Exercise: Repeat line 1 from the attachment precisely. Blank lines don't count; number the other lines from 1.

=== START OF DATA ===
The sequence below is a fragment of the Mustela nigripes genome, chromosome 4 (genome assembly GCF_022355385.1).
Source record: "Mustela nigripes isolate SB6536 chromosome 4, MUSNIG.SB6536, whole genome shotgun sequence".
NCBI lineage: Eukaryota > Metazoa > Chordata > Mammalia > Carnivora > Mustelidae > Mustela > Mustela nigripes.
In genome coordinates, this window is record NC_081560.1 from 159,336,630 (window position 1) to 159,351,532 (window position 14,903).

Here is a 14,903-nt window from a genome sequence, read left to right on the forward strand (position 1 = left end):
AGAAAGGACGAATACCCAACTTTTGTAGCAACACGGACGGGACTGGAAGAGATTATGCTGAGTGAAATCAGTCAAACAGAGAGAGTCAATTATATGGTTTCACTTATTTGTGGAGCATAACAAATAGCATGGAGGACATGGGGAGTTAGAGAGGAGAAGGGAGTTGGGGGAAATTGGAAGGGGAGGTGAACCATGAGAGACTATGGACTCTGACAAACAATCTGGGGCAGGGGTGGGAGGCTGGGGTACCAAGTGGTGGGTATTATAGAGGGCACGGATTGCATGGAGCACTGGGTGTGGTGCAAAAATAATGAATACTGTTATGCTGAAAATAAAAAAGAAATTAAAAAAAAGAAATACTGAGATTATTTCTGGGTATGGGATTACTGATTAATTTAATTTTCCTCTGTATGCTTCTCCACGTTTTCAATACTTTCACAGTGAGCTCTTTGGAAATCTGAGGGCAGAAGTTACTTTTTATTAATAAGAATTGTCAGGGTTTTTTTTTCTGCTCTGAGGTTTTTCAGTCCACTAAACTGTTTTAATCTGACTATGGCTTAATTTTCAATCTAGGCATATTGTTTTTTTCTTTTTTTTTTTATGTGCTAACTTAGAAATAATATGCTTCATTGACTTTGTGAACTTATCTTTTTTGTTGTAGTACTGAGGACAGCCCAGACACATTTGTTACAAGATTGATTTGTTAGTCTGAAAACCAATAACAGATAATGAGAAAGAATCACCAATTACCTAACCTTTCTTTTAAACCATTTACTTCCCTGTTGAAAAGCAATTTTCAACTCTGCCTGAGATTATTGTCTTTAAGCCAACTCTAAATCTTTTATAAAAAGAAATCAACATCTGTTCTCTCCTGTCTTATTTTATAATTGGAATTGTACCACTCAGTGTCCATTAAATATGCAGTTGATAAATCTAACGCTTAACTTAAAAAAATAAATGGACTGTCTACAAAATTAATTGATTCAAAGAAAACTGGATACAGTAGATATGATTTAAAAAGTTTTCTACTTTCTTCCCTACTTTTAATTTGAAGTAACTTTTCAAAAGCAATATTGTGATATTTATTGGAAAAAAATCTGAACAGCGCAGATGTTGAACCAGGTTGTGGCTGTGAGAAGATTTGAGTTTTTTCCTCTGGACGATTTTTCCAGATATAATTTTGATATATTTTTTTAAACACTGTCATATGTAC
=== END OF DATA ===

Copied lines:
The sequence below is a fragment of the Mustela nigripes genome, chromosome 4 (genome assembly GCF_022355385.1).